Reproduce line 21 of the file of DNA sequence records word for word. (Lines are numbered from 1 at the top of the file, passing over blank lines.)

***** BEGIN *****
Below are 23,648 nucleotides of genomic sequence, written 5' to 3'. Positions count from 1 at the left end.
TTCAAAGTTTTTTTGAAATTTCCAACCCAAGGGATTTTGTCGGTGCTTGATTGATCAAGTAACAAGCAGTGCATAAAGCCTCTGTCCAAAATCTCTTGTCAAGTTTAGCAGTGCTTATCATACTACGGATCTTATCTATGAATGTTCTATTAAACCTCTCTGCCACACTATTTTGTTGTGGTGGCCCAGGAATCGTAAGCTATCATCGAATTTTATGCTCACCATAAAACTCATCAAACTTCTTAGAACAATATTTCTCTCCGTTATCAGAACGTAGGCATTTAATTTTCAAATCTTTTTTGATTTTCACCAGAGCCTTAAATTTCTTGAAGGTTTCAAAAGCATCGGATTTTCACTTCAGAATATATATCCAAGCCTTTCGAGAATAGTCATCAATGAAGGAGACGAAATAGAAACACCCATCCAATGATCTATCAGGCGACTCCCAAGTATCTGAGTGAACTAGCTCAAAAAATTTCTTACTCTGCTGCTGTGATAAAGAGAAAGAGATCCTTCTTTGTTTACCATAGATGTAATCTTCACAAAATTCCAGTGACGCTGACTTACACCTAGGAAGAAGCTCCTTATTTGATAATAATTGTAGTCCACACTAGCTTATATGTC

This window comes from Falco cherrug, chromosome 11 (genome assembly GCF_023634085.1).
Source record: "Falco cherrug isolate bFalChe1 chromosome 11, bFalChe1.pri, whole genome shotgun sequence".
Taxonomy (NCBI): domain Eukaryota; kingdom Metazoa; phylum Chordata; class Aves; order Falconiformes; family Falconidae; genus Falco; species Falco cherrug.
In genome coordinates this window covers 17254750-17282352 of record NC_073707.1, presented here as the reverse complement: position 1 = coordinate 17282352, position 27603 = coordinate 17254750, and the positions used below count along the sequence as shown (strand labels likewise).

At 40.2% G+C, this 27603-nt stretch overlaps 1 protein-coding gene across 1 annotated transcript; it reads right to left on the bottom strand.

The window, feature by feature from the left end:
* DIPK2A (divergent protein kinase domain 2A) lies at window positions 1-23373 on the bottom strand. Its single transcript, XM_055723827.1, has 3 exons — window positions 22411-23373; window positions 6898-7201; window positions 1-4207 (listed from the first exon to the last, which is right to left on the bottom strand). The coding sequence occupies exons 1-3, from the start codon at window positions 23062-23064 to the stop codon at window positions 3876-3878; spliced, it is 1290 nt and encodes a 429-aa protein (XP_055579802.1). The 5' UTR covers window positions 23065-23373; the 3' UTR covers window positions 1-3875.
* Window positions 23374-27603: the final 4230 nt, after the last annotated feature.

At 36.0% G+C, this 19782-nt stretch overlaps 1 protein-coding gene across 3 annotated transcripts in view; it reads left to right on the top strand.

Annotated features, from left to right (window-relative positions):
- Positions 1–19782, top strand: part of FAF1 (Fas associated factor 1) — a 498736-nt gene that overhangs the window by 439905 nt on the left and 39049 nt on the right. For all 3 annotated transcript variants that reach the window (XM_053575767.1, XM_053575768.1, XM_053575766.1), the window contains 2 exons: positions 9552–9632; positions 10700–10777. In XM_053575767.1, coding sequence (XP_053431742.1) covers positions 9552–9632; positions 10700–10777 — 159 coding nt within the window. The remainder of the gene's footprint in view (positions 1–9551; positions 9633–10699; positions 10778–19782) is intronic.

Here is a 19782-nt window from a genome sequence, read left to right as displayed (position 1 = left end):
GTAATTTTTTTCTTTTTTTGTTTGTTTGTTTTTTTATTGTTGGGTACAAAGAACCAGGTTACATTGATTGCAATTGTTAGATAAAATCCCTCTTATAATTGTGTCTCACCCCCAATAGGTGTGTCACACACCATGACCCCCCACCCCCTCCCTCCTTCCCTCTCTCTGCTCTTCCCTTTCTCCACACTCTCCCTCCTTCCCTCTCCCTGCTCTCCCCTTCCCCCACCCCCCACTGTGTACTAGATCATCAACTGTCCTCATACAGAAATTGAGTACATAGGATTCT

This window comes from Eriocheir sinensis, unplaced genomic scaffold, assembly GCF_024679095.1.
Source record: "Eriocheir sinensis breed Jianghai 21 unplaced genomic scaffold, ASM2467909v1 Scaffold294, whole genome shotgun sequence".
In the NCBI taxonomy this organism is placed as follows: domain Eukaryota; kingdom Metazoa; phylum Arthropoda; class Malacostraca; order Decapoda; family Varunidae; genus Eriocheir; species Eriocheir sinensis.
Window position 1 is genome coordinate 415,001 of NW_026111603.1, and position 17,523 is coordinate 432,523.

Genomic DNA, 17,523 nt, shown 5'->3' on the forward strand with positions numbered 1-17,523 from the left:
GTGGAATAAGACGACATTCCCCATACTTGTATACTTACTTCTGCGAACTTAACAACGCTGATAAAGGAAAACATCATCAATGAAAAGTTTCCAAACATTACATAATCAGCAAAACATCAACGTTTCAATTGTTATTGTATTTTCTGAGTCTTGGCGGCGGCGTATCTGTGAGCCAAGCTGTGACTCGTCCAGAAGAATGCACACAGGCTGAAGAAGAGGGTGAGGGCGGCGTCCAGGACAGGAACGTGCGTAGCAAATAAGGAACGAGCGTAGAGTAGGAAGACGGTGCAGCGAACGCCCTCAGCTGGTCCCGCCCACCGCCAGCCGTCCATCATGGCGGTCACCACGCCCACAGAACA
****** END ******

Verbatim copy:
GTGGAATAAGACGACATTCCCCATACTTGTATACTTACTTCTGCGAACTTAACAACGCTGATAAAGGAAAACATCATCAATGAAAAGTTTCCAAACATTACATAATCAGCAAAACATCAACGTTTCAATTGTTATTGTATTTTCTGAGTCTTGGCGGCGGCGTATCTGTGAGCCAAGCTGTGACTCGTCCAGAAGAATGCACACAGGCTGAAGAAGAGGGTGAGGGCGGCGTCCAGGACAGGAACGTGCGTAGCAAATAAGGAACGAGCGTAGAGTAGGAAGACGGTGCAGCGAACGCCCTCAGCTGGTCCCGCCCACCGCCAGCCGTCCATCATGGCGGTCACCACGCCCACAGAACA